2
\$\begingroup\$

I'm trying to make an electromagnet that's strength is constantly getting incremented by small amounts every second. I need to know, which would have a greater effect on the electromagnet's strength, amps or volts? (I know increasing the turns and/or density of the magnet wire will increase the strength, but I am looking for answers other than that particular one.)

\$\endgroup\$
10
  • 1
    \$\begingroup\$ Welcome to EE.SE. I would say both, but it takes voltage to push amps through the resistance of the wire. If taken to extremes, the resistance of the wire will limit the amp, hence the field strength. Some iron and ferrite cores are referred to by max ampere-turns, beyond which the core saturates. \$\endgroup\$
    – user105652
    Mar 6, 2018 at 3:11
  • 1
    \$\begingroup\$ it appears that you do not have a clear understanding of the relation between voltage, current and resistance ... please explore ohm's law \$\endgroup\$
    – jsotola
    Mar 6, 2018 at 3:12
  • \$\begingroup\$ For high intensity magnetic fields, only short pulses of current will work, or the wire will start to burn. \$\endgroup\$
    – user105652
    Mar 6, 2018 at 3:13
  • \$\begingroup\$ I would research into electromagnets as well. \$\endgroup\$
    – user105652
    Mar 6, 2018 at 3:19
  • \$\begingroup\$ @jsotola. How do you get that gray 'hi-light' effect? \$\endgroup\$
    – user105652
    Mar 6, 2018 at 3:21

2 Answers 2

8
\$\begingroup\$

Firstly, voltage plays no part in the strength of an electromagnet, it's only the current through the windings that generate the field. Consider a super-conducting magnet with zero resistance windings. There's no voltage, no power dissipation, and a large magnetic field.

However, most of us don't have the luxury of using a super-conductor to wind our magnets, we have to make do with a good-conductor, like copper. As it has resistance, we need to apply a voltage across it to push a current through it. This results in bad things like heating in the coil, whose temperature needs to be limited if it's to keep working.

For any given wound magnet, we do not have independent control over voltage and current. The magnet coil defines the ratio of those, it's called its resistance. If we apply a voltage, then (voltage/resistance) current flows. If we connect a current source, then the voltage across the coil responds, and becomes (resistance * current).

The limit for both voltage and current is given by the coil's cooling. If we operate the coil for a very short time, we can increase the power supply, and allow the heat to be stored as a temperature rise in the windings, as long as we switch off before the coil overheats, to let it cool down before the next pulse.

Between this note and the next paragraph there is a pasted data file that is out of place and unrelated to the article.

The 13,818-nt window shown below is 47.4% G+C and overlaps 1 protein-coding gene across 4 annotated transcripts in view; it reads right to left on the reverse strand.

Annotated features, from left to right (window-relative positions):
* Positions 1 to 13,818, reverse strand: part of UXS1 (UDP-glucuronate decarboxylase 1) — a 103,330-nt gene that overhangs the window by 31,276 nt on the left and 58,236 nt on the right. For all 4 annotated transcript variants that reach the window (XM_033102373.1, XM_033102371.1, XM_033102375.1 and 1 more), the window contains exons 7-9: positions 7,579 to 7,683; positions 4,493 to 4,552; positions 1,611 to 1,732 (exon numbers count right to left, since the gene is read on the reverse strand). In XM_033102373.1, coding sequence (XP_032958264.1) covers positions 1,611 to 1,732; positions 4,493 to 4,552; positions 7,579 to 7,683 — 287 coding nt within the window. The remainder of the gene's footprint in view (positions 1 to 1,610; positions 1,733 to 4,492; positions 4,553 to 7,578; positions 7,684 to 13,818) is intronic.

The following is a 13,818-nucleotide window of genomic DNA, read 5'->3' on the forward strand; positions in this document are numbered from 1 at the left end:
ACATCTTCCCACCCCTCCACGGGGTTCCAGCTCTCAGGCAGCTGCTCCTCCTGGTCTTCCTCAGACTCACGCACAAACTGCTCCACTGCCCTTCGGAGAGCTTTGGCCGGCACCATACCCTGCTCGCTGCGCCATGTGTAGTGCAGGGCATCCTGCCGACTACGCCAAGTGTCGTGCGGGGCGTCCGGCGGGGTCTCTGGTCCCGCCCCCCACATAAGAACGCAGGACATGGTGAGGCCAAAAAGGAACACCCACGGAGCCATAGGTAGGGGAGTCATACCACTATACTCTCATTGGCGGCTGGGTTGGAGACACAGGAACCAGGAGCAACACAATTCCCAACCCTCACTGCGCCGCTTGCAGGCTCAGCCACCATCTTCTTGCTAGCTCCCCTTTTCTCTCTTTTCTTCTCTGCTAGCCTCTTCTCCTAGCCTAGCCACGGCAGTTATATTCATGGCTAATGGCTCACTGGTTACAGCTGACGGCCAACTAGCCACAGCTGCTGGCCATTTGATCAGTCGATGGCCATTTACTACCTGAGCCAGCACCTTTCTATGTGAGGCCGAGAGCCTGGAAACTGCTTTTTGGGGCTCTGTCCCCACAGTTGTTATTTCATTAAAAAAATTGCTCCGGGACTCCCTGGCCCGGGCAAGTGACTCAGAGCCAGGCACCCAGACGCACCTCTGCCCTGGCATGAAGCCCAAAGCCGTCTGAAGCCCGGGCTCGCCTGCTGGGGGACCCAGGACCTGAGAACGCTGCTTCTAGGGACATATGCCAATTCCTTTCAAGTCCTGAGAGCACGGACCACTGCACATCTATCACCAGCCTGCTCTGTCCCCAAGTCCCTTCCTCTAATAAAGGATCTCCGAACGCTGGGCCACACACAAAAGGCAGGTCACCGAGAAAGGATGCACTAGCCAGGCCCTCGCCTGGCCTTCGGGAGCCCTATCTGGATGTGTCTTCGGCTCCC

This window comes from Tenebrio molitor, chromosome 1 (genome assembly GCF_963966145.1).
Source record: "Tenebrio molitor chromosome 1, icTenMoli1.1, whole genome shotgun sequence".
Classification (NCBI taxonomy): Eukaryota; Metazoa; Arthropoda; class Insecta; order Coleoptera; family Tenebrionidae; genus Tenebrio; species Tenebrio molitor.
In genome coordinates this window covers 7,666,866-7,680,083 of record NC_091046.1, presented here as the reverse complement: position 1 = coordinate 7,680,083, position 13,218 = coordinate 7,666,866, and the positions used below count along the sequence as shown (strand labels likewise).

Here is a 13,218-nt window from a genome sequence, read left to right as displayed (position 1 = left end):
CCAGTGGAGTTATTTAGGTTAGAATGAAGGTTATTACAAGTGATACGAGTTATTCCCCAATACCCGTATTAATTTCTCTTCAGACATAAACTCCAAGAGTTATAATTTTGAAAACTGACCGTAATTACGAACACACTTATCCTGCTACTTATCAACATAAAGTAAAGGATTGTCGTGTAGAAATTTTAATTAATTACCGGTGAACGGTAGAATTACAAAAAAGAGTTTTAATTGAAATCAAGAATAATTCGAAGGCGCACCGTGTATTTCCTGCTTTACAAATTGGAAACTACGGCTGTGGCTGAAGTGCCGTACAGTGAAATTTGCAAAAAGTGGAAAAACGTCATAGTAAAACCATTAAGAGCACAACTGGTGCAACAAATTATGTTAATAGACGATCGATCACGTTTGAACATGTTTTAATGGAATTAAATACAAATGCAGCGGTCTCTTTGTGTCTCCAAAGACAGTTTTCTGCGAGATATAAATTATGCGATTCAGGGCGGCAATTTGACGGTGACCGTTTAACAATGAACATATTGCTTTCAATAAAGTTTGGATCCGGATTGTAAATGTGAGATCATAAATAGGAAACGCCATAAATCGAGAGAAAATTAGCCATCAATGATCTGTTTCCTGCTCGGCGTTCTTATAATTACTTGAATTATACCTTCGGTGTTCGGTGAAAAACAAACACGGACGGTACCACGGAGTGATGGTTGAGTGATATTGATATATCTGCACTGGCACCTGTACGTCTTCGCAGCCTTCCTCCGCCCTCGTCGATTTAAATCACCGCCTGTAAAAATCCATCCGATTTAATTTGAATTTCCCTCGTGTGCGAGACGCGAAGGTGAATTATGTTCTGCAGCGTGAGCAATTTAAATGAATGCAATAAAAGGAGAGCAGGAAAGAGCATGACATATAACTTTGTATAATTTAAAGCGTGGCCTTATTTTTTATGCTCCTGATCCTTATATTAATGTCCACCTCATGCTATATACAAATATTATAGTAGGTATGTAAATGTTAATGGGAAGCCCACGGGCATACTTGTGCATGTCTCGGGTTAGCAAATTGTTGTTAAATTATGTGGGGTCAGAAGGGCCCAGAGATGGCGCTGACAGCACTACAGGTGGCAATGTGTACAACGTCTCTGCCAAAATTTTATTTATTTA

\$\endgroup\$
5
  • \$\begingroup\$ What frequency do you recommend for ~17mΩ? I'm thinking it should at least be less than 2Hz... \$\endgroup\$ Mar 6, 2018 at 7:02
  • \$\begingroup\$ @RubiQuikRQK What frequency do you recommend for ~17mΩ? I'm thinking it should at least be less than 2Hz... Your question makes no sense to me at all, ohms and Hz are not compatible units. Would you clarify or expand your question please. \$\endgroup\$
    – Neil_UK
    Mar 6, 2018 at 8:44
  • \$\begingroup\$ What I meant was with a magnet wire that has a resistance of ~17mΩ, what frequency of bursts of electricity with what cooldown time would you recommend to keep the magnet at a reasonable temperature? Sorry, I realize now that my question was somewhat confusing. \$\endgroup\$ Mar 8, 2018 at 4:53
  • \$\begingroup\$ depends on thermal resistance ['C/W] * I^2R [W] = Temp rise ['C] \$\endgroup\$ Mar 8, 2018 at 4:58
  • \$\begingroup\$ If the pulse frequency is more than a frequency that depends on the size of the magnet, and for one I could hold in my hand, I'd say in the 10mHz to 100mHz range (one or a few per minute), then the frequency is irrelevant, you're only looking at the duty cycle as a way to reduce the average power dissipation. Once the frequency is less than perhaps 1mHz (3.6 per hour), then the frequency is irrelevant, you're only looking at the pulse length which controls the total energy delivered to the coil in a single pulse. \$\endgroup\$
    – Neil_UK
    Mar 8, 2018 at 6:36
1
\$\begingroup\$

In reality - it's both. The strength depends on the current, and the current depends on the DIFFERENCE between the applied voltage (e.g. the battery) and the INDUCED voltage (how fast the electromagnet is moving in relation to whatever strength you mean - usually a permanent magnet).

If you move or spin an electromagnet within a magnetic field, that causes (induces) voltage to flow through the coil. The faster you spin/move, the higher the induced voltage. If you spin it fast enough, that induced voltage becomes equal to the battery voltage (which means no current can flow at all). If you spin it faster still, it generates even more voltage than the battery, and you end up with a negative strength (charges the battery - otherwise known as regenerative breaking).

Most motors using electromagnets carry a "KV" rating, which tells you the speed it needs to be going to induce 1 volt (or the opposite - multiply it by your battery voltage to work out the fastest speed it can turn).

So to answer your question - you need to know how fast things are moving - if it's slow, a low voltage is fine. If it's very fast, you'll need a high voltage. After that - the current changes the strength, OR, the amount of time you turn it on for changes the strength. Normally, you cannot easily "change the current" - instead - you use PWM switching to turn it on and off at full current for short amounts of time...

\$\endgroup\$

Your Answer

By clicking “Post Your Answer”, you agree to our terms of service and acknowledge you have read our privacy policy.

Not the answer you're looking for? Browse other questions tagged or ask your own question.